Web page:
Shri Pashupatinath Temple

Address :  Pashupatinath Mandir Road, Mandsaur, Madhya Pradesh 458001

District : Mandasur

Phone : 07422 205 288

Completed : 5th or 6th Century

Deity : Shiva

Famous For : Maha Shivratri


Pashupatinath Temple at Mandsaur, also referred to as the Mandsaur Shiva temple, is a Hindu temple dedicated to Lord Shiva in Mandsaur, Madhya Pradesh, India. It belongs to Pashupatinath tradition which is one of 6 major tradition within Shaivism. It is located on Shivna River, and is known for its eight-faced Shiva Linga. The temple sculpture is dated to the 5th or 6th century based on inscriptions, with some referring to the site as Dashapura. It is near the Rajasthan border in the historic region of Malwa, about 200 kilometres (120 mi) from Indore, about 340 kilometres (210 mi) west of Udaigiri Caves and about 220 kilometres (140 mi) east of Shamalaji ancient sites, both a significant source of Gupta Empire era archaeological discoveries. The site has been important to dating and the architectural studies of some distant sites such as the Elephanta Caves.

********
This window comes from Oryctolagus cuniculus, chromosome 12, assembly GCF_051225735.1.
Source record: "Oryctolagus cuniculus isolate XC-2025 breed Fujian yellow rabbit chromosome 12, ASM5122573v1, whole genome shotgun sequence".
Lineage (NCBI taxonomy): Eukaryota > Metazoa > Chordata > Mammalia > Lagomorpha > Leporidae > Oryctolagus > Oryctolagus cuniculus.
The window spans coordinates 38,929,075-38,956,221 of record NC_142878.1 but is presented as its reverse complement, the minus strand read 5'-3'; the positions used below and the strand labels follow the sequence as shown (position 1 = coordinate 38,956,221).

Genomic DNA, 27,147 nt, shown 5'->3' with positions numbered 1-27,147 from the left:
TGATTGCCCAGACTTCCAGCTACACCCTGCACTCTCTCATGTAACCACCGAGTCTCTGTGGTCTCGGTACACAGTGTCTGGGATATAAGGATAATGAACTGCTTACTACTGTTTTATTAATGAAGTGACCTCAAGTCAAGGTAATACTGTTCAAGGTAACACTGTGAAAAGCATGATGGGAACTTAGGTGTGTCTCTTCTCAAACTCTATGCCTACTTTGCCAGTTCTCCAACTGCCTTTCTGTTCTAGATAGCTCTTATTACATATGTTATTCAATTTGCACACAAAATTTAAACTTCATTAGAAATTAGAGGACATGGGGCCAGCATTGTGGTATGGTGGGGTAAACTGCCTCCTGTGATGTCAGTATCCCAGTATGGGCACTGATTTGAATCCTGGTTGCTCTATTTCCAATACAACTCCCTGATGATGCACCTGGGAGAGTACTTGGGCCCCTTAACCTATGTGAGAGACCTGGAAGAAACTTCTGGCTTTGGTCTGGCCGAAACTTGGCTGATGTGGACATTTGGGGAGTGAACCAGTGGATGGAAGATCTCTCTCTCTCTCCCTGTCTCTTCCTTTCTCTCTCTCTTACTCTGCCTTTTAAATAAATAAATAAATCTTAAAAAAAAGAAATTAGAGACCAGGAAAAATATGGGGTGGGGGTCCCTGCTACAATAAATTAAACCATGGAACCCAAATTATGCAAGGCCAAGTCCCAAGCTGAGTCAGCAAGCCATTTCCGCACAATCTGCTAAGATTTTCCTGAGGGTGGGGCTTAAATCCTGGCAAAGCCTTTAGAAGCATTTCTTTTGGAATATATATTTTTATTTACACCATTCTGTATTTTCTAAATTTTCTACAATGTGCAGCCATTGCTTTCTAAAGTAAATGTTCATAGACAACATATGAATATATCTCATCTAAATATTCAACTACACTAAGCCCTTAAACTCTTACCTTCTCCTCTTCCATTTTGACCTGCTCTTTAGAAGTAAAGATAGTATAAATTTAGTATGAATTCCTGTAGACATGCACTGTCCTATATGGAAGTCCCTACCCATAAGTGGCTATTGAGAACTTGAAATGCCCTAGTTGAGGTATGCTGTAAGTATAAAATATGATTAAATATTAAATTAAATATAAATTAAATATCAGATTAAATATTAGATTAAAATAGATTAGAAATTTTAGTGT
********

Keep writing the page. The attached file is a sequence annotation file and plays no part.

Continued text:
The site’s history is traceable to the 2nd-century CE when it was already a Hindu pilgrimage site. It is mentioned by the ancient Indian poet Kalidasa, who praises the women of Dashapura as “so practiced in their seductive movements”. Ten inscriptions found in the area suggest the Mandsaur site was an important cultural and religious center in the first half of the 1st millennium CE. Nine of these inscriptions are Sanskrit poems, most dated between 404 and 487 CE, and all include invocations to Hindu gods such as Vasudeva and Shiva in various forms. They mention kings of Gupta Empire era, as well as temples of Dashapura. Together with dozens of temples discovered at a number of sites in western Madhya Pradesh, eastern Rajasthan and northern Gujarat region, the Mandsaur site with the Shiva Stele and the temple reflect what Stella Kramrisch called one of the “Western schools” of ancient and early medieval Indian art. James Harle concurs and includes the nearby Sondni and Kilchipura sites to the Western school along with regions farther west.[5] According to Harle, the sculpture from the temple and other archaeological findings such as the Mandsaur inscriptions – one of which he calls “the longest and certainly the most beautiful of the Gupta inscriptions” – reflect the “flavor of life at its best in Gupta times”.

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